The use of effective laboratory screening tests is essential to enable rapid evaluation of experimental lubricants under controlled conditions, with each test simulating a condition that the oil would experience in service. A comprehensive bench test programme ensures that the best overall candidates are selected for subsequent evaluation in real-life testing. ExxonMobil utilizes a range of tests to evaluate specific attributes.

One such test is the hot tube test, used to assess the thin film oxidation properties of a candidate lubricant. This test evaluates the ability of oil to prevent the formation of high temperature thin film deposits in the hot areas of the engine (e.g. piston ring grooves).

In Figure 1, the lubricant candidate demonstrated better protection against deposit formation than two competitive natural gas engine oils. Over time, this test has proven to be an excellent indicator of deposit formation on engine components subjected to high temperatures.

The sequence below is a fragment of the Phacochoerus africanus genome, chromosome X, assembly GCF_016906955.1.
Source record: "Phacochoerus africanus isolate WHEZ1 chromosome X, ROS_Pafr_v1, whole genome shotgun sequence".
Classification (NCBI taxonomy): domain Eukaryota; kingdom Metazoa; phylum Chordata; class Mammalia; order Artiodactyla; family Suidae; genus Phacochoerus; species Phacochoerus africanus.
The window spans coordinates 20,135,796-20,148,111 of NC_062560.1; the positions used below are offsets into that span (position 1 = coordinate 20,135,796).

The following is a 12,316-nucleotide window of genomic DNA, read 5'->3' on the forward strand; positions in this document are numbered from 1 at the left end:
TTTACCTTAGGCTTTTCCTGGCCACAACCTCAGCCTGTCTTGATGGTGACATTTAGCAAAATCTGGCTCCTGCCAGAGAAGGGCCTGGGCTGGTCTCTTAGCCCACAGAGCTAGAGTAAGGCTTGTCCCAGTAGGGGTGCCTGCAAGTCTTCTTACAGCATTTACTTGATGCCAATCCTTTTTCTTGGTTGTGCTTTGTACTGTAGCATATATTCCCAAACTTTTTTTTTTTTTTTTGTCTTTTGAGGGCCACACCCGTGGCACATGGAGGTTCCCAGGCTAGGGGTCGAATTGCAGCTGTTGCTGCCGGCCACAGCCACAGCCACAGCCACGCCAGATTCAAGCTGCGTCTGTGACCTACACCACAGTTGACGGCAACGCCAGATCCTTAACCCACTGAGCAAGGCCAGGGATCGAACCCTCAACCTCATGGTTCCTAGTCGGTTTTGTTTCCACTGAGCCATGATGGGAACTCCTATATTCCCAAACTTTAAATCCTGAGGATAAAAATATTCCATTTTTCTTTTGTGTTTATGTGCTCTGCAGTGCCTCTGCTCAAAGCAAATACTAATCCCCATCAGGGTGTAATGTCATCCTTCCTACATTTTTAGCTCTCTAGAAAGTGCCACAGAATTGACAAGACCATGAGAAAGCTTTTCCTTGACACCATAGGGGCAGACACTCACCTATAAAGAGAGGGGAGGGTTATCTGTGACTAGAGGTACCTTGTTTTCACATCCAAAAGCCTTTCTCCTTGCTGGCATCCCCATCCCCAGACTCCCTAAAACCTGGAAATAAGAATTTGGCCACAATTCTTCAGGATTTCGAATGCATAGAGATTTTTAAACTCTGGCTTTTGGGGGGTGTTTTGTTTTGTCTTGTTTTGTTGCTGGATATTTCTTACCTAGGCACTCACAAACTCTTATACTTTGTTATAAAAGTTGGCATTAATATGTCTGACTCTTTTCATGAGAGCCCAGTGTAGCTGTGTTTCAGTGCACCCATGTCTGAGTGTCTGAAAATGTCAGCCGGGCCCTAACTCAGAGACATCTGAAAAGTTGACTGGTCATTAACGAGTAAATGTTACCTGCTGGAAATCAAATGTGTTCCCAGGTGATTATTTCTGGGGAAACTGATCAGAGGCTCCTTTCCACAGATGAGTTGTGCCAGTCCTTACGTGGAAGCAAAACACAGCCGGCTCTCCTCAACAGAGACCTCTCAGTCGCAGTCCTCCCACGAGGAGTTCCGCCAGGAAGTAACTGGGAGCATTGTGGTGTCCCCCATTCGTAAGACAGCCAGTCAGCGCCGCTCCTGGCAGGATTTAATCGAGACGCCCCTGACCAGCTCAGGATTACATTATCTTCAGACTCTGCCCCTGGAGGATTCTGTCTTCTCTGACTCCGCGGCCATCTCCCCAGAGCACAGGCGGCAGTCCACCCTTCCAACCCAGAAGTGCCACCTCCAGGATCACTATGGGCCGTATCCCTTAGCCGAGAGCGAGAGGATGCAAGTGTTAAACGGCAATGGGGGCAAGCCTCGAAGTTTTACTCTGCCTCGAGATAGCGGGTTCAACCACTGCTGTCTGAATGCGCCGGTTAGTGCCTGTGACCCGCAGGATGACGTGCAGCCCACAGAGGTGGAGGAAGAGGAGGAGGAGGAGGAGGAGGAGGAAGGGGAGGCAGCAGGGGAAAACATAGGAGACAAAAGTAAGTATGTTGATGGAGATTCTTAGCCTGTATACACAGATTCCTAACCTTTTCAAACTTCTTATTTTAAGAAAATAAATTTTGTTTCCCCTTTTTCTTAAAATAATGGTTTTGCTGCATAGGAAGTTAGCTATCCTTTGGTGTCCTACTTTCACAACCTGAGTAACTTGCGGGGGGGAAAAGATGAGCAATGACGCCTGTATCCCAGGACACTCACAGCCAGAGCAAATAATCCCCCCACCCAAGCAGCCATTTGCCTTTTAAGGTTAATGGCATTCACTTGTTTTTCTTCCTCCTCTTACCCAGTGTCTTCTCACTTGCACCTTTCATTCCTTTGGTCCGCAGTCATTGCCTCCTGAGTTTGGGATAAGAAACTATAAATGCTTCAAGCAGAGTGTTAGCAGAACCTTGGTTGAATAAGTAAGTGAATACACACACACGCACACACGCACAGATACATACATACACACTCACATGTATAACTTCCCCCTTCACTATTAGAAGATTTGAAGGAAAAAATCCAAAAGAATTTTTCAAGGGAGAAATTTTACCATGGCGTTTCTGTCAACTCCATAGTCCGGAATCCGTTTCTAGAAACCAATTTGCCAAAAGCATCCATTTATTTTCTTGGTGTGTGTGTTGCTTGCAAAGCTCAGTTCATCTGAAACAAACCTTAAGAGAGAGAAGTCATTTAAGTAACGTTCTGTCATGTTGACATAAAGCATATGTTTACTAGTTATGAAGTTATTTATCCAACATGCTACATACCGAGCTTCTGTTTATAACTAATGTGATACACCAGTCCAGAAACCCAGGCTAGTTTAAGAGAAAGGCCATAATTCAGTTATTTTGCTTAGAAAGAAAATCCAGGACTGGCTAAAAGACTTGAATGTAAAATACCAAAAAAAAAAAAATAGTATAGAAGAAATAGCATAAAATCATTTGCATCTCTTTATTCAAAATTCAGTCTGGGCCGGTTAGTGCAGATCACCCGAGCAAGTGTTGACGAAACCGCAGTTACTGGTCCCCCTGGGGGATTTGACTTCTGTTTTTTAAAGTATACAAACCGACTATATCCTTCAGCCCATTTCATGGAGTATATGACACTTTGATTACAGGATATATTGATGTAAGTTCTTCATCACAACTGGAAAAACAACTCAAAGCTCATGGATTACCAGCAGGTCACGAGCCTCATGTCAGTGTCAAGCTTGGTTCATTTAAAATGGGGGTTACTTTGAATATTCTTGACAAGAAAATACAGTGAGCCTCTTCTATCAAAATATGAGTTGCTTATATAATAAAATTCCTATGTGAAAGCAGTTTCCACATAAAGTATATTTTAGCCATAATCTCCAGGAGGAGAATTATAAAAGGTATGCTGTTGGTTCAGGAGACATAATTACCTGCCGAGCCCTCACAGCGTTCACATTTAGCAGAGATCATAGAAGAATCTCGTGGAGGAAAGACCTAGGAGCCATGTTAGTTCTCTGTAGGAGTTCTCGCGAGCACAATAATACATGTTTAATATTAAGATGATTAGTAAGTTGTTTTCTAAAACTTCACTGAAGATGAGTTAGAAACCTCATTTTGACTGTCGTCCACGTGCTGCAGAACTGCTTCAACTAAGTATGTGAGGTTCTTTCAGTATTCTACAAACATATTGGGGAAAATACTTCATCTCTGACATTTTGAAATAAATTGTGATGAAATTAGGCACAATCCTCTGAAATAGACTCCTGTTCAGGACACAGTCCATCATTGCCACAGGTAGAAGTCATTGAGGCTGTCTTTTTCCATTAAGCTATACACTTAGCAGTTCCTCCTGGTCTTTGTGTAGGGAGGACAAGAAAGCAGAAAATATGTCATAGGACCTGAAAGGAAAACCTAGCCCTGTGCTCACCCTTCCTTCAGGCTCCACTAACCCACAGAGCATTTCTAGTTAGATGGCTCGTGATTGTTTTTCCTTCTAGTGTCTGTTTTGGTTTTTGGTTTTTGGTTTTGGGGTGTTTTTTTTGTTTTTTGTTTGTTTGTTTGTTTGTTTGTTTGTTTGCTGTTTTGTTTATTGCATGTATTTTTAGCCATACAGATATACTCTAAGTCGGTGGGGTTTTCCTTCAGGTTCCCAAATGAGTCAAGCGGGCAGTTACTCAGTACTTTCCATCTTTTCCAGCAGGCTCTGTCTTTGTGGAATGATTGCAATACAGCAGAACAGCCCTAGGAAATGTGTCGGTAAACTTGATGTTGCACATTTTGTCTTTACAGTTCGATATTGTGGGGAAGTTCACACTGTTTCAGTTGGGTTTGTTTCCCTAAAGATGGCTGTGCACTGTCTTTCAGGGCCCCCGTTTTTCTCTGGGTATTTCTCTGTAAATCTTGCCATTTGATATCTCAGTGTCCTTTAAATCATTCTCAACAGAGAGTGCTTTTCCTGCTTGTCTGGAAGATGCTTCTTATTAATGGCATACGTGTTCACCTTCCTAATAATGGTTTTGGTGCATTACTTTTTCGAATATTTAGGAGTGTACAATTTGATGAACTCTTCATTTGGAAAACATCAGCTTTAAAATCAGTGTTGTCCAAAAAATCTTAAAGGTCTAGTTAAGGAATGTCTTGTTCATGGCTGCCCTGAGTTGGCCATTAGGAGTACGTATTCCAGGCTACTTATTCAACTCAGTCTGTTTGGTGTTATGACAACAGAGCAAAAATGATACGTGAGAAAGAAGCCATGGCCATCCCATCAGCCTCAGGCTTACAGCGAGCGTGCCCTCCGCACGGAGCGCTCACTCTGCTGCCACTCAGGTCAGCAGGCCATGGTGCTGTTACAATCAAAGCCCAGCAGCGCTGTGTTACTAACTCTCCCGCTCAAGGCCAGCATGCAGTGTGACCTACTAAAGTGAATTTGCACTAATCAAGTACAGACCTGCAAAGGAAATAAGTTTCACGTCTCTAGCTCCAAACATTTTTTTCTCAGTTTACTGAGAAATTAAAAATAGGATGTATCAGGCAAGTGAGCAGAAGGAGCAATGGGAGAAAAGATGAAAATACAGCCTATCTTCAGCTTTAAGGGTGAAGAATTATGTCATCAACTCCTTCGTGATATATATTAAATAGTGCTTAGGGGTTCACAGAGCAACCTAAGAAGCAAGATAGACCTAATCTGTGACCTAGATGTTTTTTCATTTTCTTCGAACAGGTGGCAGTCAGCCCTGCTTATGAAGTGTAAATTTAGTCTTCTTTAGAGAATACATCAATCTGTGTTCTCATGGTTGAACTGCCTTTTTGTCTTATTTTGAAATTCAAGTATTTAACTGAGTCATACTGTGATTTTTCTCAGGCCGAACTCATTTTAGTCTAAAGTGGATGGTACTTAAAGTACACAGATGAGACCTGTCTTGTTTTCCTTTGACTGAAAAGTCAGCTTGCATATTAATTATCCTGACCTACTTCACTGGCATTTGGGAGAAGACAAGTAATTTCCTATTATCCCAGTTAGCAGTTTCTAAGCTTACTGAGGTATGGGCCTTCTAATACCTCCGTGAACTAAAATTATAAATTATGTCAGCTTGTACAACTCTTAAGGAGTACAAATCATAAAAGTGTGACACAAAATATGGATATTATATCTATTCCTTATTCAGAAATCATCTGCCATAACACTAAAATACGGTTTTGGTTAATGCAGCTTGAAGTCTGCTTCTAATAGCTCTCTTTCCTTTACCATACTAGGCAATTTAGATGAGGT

Figure 1: Typical hot tube test results, demonstrating that the candidate lubricant exhibited good protection against deposit formation

Another important parameter measured by ExxonMobil research is the oxidation/nitration properties of the candidate lubricant.

Lubricant exposed to oxygen and/or nitrogen oxide will degrade over time, forming oxidation products that increase viscosity, and reduce lubricant life. One of the methods used to assess the potential performance of a candidate is the bulk oxidation test.

This test evaluates the ability of oil to resist bulk oil oxidation and has been shown to be a good indicator of its extended oil drain capabilities. The oil is heated at elevated temperatures for a fixed period of time while air is bubbled through the sample in the presence of a catalyst. The viscosity increase is then measured.